When I was a child, before the Fox Network was really a thing, there was XETV in San Diego. You could say XETV was the genesis of many of my nerd addictions. Every evening from Monday through Friday XETV would show a four hour block of various classic genre films, switching themes from week to week. One week it might be all Bruce Lee and martial arts movies. The next it could be Abbot & Costello or classic movie monsters-sometimes both together! But the best weeks to me were always the Godzilla weeks, featuring the mother of all giant lizards squaring off against all manner of colossal baddies. Mothra, Rodan, Mecha Godzilla and all the rest would match up with the heroic reptile in titanic battles with the fate of humanity-or at least Tokyo-on the line. I would be surprised to find that there are any original era Godzilla films I haven’t seen at one point or another. So, you can have your Gamara full of turtle meat, Godzilla is the true King of the Monsters in my book, and of that there can be no question. So when a modernized big budget take on this bad ass behemoth comes to the screen, suffice it to say, I’m there. That includes the woefully miscast 1998 Roland Emmerich disaster of a Godzilla movie, which managed to kill the hopes of an American franchise for nearly two decades. As one can imagine, it’s hard to go into this latest Godzilla endeavor without at least a little bit of trepidation.
This telling of Godzilla, thankfully not much in the way of any real origin story, begins with a seismic disaster that levels a nuclear power plant in Japan headed by chief safety engineer Joe Brody, played by Bryan Cranston. 15 years later, Brody is still trying to piece together the events of that fateful day, much to the chagrin of his now grown son, military bomb squad specialist Ford Brody (Aaron Taylor-Johnson). Eventually, the elder Brody’s digging brings both father and son face to face with the military and the true, terrifying cause of the destruction in Japan all those years ago. Ultimately, that terror is once again released on the world, making its way to a catastrophic collision with the Pacific Coast of the United States. Ford Brody is hot on its tail the whole way trying both to stop the terrible menace and also desperately attempting to reunite with his wife (Elizabeth Olsen) and young child and lead them to safety.
** SPOILER WARNING ** DON’T SAY WE DIDN’T WARN YOU** SPOILERS AHEAD**
Here is a warning, do not continue reading this paragraph if you do not want certain aspects of the film’s plot to be revealed to you. There be spoilers ahead. You’ve been warned. Godzilla is not the bad guy in this film. Godzilla, in the tradition from most of the older films, is there to save the day against the true threat against humanity. In this film that danger comes in the form of MUTOS, large monsters borrowed from the movie Cloverfield, who feed on nuclear power. Godzilla’s motivations in this movie may not make perfect sense, but they feel much better than saying that he wants to make Manhattan his nest where he can give birth to thousands of velociraptors in Madison Square Garden. Deciding to make Godzilla the good guy is absolutely the right call and it manages to make a movie that really commits to playing it straight with the human story a lot of fun overall.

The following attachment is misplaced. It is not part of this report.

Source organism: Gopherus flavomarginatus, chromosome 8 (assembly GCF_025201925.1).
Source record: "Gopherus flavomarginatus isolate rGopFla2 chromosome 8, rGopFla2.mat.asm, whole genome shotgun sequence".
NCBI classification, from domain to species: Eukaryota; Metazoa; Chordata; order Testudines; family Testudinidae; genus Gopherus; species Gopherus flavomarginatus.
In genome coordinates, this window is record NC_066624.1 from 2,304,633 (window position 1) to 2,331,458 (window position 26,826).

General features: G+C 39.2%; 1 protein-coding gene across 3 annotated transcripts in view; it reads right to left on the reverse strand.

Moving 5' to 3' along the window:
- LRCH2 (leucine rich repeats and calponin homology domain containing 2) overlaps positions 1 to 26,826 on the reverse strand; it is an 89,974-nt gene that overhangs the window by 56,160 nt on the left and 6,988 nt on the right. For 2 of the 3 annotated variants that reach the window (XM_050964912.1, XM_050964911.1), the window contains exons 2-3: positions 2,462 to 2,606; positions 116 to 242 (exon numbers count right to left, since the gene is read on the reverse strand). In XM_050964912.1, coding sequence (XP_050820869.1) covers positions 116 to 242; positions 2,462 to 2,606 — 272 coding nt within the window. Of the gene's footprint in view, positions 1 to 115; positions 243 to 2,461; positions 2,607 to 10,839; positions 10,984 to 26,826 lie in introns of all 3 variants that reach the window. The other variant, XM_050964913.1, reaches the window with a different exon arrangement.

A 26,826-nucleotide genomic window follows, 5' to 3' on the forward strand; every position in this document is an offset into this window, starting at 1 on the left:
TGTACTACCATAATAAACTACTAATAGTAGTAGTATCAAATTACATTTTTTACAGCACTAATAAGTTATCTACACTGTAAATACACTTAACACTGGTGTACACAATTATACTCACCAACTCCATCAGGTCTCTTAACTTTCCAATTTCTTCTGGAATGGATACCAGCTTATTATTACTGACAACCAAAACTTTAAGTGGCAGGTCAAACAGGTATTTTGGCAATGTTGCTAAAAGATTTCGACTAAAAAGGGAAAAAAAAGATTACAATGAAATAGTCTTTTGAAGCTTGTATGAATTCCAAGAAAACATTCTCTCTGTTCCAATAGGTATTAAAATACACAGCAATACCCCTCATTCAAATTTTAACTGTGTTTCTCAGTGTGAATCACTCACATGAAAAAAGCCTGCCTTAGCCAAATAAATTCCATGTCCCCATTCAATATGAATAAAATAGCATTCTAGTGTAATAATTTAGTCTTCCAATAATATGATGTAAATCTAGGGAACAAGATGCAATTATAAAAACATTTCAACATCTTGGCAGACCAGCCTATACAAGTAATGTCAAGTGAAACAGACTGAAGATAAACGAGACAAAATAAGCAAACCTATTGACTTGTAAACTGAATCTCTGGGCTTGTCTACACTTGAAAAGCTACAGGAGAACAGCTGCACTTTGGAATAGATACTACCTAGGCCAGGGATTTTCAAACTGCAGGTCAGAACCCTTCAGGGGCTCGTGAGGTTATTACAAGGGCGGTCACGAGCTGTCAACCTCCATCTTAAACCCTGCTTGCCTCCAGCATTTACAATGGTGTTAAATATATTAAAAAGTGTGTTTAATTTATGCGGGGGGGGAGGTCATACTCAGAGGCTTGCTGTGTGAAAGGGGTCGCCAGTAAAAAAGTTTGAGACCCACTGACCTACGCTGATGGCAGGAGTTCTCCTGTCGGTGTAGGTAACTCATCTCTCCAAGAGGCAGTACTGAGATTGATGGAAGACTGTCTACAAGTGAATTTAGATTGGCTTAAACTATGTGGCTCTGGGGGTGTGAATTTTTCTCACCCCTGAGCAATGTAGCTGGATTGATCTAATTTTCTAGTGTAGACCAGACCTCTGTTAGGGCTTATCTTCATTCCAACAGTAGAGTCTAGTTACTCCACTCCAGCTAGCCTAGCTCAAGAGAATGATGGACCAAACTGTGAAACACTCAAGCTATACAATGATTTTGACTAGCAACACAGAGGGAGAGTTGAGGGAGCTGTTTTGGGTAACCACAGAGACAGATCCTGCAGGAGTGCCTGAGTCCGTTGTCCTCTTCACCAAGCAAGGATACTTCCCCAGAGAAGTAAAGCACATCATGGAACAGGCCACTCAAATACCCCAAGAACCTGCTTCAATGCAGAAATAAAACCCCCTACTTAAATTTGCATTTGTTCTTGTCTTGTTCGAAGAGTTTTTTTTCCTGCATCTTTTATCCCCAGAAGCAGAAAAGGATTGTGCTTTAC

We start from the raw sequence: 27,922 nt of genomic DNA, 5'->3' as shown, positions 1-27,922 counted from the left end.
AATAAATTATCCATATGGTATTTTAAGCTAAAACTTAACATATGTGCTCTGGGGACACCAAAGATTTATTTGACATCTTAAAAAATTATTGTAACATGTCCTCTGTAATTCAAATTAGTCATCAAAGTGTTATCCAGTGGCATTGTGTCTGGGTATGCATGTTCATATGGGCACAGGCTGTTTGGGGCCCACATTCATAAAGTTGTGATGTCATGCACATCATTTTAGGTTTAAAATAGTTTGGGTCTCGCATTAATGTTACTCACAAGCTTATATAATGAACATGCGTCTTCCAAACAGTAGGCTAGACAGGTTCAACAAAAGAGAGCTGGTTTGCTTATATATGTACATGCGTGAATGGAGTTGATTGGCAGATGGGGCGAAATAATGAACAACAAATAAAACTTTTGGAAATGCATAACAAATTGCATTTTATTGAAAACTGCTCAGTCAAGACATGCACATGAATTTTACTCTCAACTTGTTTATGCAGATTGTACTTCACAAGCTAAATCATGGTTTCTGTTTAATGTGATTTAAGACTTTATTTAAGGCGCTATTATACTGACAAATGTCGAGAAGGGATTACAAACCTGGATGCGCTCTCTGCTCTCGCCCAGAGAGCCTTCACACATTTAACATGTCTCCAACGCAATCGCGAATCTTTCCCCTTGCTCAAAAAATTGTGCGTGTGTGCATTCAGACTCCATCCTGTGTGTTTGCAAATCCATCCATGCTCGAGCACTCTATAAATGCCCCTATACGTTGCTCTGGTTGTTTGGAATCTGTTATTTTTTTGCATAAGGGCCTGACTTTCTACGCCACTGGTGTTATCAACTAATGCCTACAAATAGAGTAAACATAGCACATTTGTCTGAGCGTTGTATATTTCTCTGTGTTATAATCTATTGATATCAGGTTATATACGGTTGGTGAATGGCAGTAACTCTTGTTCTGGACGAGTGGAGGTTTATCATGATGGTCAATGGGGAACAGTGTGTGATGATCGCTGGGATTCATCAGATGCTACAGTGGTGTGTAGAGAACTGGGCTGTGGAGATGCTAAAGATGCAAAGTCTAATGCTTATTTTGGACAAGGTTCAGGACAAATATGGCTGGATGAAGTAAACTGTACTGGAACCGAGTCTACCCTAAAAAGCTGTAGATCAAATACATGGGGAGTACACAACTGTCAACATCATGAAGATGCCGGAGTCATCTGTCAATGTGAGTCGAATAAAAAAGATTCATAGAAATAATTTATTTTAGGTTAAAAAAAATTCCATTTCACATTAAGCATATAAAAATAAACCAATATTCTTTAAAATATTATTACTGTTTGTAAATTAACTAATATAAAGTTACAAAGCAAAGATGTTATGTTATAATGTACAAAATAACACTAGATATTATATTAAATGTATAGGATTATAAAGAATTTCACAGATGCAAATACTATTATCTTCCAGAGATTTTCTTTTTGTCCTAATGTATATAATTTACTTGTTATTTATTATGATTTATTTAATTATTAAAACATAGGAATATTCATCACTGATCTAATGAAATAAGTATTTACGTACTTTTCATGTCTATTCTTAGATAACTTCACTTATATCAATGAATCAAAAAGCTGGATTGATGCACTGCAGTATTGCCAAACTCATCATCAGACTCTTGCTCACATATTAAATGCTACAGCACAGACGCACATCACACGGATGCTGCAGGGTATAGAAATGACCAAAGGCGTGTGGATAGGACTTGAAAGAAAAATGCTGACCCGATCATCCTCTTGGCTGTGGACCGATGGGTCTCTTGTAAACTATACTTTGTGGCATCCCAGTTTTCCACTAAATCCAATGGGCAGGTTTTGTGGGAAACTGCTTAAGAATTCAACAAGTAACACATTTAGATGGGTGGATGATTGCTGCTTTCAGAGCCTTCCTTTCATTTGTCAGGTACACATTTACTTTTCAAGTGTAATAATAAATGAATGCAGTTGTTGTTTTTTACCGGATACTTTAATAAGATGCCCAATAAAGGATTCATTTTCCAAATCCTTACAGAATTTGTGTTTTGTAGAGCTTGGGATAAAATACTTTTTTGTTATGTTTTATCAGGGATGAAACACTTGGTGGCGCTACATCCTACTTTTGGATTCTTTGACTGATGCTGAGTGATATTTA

This movie really does take the human aspects of the story and ground them in a stark, foreboding reality. There are giant monsters about and there is no room for frivolity or camp. This could have backfired if not for the efforts of a fantastic cast, committed to the material they are given to work with. Cranston, along with Ken Watanabe as a scientist studying the MUTOS and David Stathairn as the Navy Admiral tasked with stopping every monster in sight, manage to lend real gravitas to the events that unfold.
The one issue I do have with this Godzilla movie is that there can just never be enough Godzilla. Drown me in Godzilla, for crying out loud. That’s what I came here for. While the ending pays off big time-and I mean big time-with the Godzilla action, running at around two hours or so, the movie takes its sweet time getting to it. Don’t get me wrong, there is monster action aplenty-enough to keep you invested for sure-but the main attraction is given short shrift through much of the film. The rest of the movie is solid, though. It sells its drama well and moves along nicely.
I saw the film in 3D, which I suppose bears mentioning. The effect is nice enough, but it’s interesting to me that while many action films continue utilize 3D, there is little use of the eye-jabbing gimmicks that early 3D endeavors loved to employ. It kind of begs the question why do they even bother? Not that I miss those obnoxious effects or anything, it just seems to make it clear that 3D is not much more than a moneymaking venture these days that could probably be put to bed without crushing the hearts of too many filmgoers.
The crowd I was with cheered and clapped at every nod to the traditional films and I applaud the producers and director Gareth Edwards for not trying too hard to make Godzilla their own, and instead giving the fans the Godzila they remember and really want to see. Upon leaving the theatre it occurred to me that Godzilla has finally truly landed on American shores and it isn’t nearly as devastating as one might think. In fact, it’s pretty great.